The growing beads economy; truly African, proudly Ghanaian

2562375410925_3246192062583Fashion has grown from only wearing the most expensive clothing or carrying the most gorgeous handbag to what these accessories are actually made of.

People now pay for their clothes or accessories depending on the amount of time spent in making them and the kind of material used in making them.

Increasingly, women – especially Africans – want to be identified by their appearance. Now African women have started wearing their natural ‘kinky’ hairs rather than the relaxed straight or permed ones.

In recent times however, the new introduction to a woman’s fashion sense are beads. Yes, beads.

Beads are a trademark of the African. In many communities in Ghana for instance, this ornament is the first thing a newborn baby wears and one of the last adornments used to bury the dead.

A bead is a small decorative object usually pierced for threading or stringing. Natural materials such as bone, coral, horn, ivory, animal shell, seeds and pearls could be used. Synthetic materials including glass, plastic and alloys are also used.

In most cultures in Ghana, it is a quintessential property bequeathed from one generation to the other, explaining the several traditional significances of beads that underpin the very indigenous identity of the African.

They are believed to give protection to babies against evil spirits, give good (coca-cola bottle) shape to girls and to help mothers to monitor babies’ growth in weight and size.

But the modern woman has taken the use of beads one step further.

Now beads are used to decorate bags, purses, slippers, broaches, embellishment on clothes and many other things. Instead of leather bags, women now prefer a handmade beaded handbag or purse which lasts longer and compliments any outfit regardless of the occasion.

 

 

Handmade beaded bags

Creative Director of AKILA, Ruth-Maria Assandoh says this new trend is growing because things are changing; people are getting more in tune with locally made products and are beginning to appreciate that things made in Ghana can be just as good as imported products.

Ruth-Maria Assandoh

She added that “Ghanaians are beginning to understand what it means to appreciate our culture and they are getting to know that not every handmade product is inferior”.

The bags and other accessories AKILA makes are largely customized and are exclusively made to satisfy the specifications of her customers.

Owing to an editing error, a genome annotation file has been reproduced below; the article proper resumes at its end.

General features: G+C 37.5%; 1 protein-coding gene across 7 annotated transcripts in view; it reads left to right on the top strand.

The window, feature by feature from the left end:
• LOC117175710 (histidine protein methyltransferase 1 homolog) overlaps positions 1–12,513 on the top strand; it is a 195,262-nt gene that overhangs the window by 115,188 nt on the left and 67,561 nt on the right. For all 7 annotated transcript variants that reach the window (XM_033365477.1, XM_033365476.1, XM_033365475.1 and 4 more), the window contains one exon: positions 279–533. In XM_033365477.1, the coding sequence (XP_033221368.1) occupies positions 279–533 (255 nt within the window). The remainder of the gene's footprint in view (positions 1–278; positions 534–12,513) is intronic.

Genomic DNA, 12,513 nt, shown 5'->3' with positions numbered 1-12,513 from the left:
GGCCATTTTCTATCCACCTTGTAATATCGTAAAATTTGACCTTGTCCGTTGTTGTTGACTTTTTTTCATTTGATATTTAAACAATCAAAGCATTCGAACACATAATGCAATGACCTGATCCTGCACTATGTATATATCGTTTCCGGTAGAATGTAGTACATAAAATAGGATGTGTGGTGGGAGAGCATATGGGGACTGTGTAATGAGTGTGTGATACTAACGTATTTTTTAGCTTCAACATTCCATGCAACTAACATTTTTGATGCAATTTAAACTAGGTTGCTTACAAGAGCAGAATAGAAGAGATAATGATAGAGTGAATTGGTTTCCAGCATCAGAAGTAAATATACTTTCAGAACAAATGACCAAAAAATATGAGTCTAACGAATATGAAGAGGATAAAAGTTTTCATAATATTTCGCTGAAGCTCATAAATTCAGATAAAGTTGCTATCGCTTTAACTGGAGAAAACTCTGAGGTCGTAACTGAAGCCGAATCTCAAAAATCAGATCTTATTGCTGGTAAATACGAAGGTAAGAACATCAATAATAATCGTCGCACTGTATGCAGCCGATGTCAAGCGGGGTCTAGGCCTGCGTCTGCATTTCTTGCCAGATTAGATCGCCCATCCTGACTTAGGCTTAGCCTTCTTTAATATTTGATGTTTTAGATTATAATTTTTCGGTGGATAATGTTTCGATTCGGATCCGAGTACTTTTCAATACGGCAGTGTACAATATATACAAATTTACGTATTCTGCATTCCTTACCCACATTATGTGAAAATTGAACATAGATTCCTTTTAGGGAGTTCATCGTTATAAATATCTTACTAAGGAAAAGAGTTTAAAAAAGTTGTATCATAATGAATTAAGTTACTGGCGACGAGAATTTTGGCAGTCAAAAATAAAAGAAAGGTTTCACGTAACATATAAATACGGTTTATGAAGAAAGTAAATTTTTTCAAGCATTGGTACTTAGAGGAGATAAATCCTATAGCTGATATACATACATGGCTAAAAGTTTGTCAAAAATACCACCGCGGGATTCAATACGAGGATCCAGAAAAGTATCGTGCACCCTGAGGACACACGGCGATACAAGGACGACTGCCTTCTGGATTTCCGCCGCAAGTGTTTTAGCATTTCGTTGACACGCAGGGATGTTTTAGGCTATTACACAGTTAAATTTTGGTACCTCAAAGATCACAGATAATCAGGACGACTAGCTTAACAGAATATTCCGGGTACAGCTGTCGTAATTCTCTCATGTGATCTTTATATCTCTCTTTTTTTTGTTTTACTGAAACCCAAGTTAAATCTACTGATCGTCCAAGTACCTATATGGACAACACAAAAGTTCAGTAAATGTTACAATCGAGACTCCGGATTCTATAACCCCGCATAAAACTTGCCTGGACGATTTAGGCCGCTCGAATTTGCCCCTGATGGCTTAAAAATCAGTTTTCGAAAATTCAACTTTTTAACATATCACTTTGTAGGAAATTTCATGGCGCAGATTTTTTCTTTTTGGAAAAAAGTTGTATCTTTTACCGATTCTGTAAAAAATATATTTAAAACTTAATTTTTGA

Beaded slippers

Most of the accessories in Akila’s shop are locally made but there are some, few of the beads that are imported for specific purposes.

AKILA’s clients are professional or corporate women who for their status, want to have things that define their class and suit their personality. However, not only professional women are lovers of beads and beaded accessories.

Beaded purses/clutches

Ruth says anyone can walk in and have something that suits them. From students to the woman who simply wants to feel African, AKILA has beads for them all.

Men are not left out in the bead craze. AKILA makes beaded wristbands for men, and for those who want to be identified by what they wear, their names are inscribed on them.

Like Ruth said “we are not selective at all, it is just about what you want and that’s what we do for you. So everyone is catered for”.

 

A beaded bag takes close to 15 working days to make, this is because the products are exclusively handmade and for each product the right specification needs to be followed to ensure that the customers’ needs are met.

For every product, the beads used are counted at every stage to ensure that the right specification is being followed and the preference of the customer is met.

 

It looks like this new trend can only get better because compared to two years ago, Ruth says things are improving and more people are beginning to patronize things made from beads and in a broader sense made in Ghana.

 

Bead bracelets                                                                   Beaded broaches

Speaking about some of her challenges, she said, although the country has numerous resources to support major and small-scale business operations, some operators in the industry had to import raw materials from Nigeria, Niger and other countries to boost their operations.

Cost of production, she said, is unreasonably high, making pricing a huge challenge.

“With high import duties, yet the need to remain in production, I would want to manufacture my own beads using commercial ovens”.

That, she said, would also create room for employment for the local people and enable her export to the international market.

She advises that don’t ditch all your leather bags but “beads are forever because even the most expensive leather bags will peel off”,  so if you want something that stays for a long time, your best bet is a beaded bag, purse, slippers or necklace.

source: myjoyonline.com